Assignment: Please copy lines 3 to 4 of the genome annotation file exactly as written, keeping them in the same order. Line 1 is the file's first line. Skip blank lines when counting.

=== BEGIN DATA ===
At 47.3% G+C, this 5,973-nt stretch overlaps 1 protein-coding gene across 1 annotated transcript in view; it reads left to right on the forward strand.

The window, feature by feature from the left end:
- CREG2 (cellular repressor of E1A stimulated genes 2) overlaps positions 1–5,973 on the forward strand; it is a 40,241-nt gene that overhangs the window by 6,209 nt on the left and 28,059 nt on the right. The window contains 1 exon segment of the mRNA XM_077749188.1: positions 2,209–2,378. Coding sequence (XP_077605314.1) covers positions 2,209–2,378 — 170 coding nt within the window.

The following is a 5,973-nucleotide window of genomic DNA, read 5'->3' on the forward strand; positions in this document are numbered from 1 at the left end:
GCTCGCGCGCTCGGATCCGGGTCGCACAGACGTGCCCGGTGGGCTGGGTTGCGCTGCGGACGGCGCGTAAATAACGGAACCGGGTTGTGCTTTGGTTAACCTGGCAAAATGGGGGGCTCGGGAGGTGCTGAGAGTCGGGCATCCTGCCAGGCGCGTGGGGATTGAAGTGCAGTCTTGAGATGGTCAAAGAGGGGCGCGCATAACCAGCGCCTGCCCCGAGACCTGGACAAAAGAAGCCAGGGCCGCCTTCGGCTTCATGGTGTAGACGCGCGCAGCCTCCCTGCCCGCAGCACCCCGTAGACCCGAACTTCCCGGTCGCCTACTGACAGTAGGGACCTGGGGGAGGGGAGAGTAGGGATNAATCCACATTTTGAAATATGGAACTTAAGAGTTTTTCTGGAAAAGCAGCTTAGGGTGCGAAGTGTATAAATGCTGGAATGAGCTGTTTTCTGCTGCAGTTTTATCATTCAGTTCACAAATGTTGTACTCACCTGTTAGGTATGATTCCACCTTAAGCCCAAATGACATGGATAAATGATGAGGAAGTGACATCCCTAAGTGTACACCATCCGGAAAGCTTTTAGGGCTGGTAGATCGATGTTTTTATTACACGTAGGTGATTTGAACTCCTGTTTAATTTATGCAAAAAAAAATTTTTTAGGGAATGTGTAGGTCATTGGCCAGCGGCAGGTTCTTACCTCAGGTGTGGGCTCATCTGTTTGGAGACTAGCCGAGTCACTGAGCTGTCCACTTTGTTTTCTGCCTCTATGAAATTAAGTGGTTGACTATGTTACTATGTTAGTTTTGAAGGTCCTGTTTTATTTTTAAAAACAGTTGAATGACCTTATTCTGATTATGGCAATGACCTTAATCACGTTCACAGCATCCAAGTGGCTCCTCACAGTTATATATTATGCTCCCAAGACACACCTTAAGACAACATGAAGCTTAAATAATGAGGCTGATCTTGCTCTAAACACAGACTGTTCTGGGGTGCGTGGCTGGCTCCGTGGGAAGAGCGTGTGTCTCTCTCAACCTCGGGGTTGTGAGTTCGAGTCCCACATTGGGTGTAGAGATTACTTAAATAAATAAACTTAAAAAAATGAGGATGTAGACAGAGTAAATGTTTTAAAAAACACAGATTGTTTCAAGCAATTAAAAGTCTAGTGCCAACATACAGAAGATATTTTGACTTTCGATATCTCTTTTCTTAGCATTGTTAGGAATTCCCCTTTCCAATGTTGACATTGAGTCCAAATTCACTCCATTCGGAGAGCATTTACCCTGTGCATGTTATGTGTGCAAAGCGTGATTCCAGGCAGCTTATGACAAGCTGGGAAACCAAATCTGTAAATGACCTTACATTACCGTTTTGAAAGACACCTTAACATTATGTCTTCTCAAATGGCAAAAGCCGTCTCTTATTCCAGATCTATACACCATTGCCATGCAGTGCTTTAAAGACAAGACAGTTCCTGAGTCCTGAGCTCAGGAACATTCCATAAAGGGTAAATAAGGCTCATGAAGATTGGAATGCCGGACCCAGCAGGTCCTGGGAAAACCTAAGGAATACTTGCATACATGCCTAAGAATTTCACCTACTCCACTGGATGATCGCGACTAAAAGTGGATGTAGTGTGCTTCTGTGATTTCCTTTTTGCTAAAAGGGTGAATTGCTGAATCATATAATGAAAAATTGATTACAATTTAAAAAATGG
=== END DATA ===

- CREG2 (cellular repressor of E1A stimulated genes 2) overlaps positions 1–5,973 on the forward strand; it is a 40,241-nt gene that overhangs the window by 6,209 nt on the left and 28,059 nt on the right. The window contains 1 exon segment of the mRNA XM_077749188.1: positions 2,209–2,378. Coding sequence (XP_077605314.1) covers positions 2,209–2,378 — 170 coding nt within the window.

The following is a 5,973-nucleotide window of genomic DNA, read 5'->3' on the forward strand; positions in this document are numbered from 1 at the left end: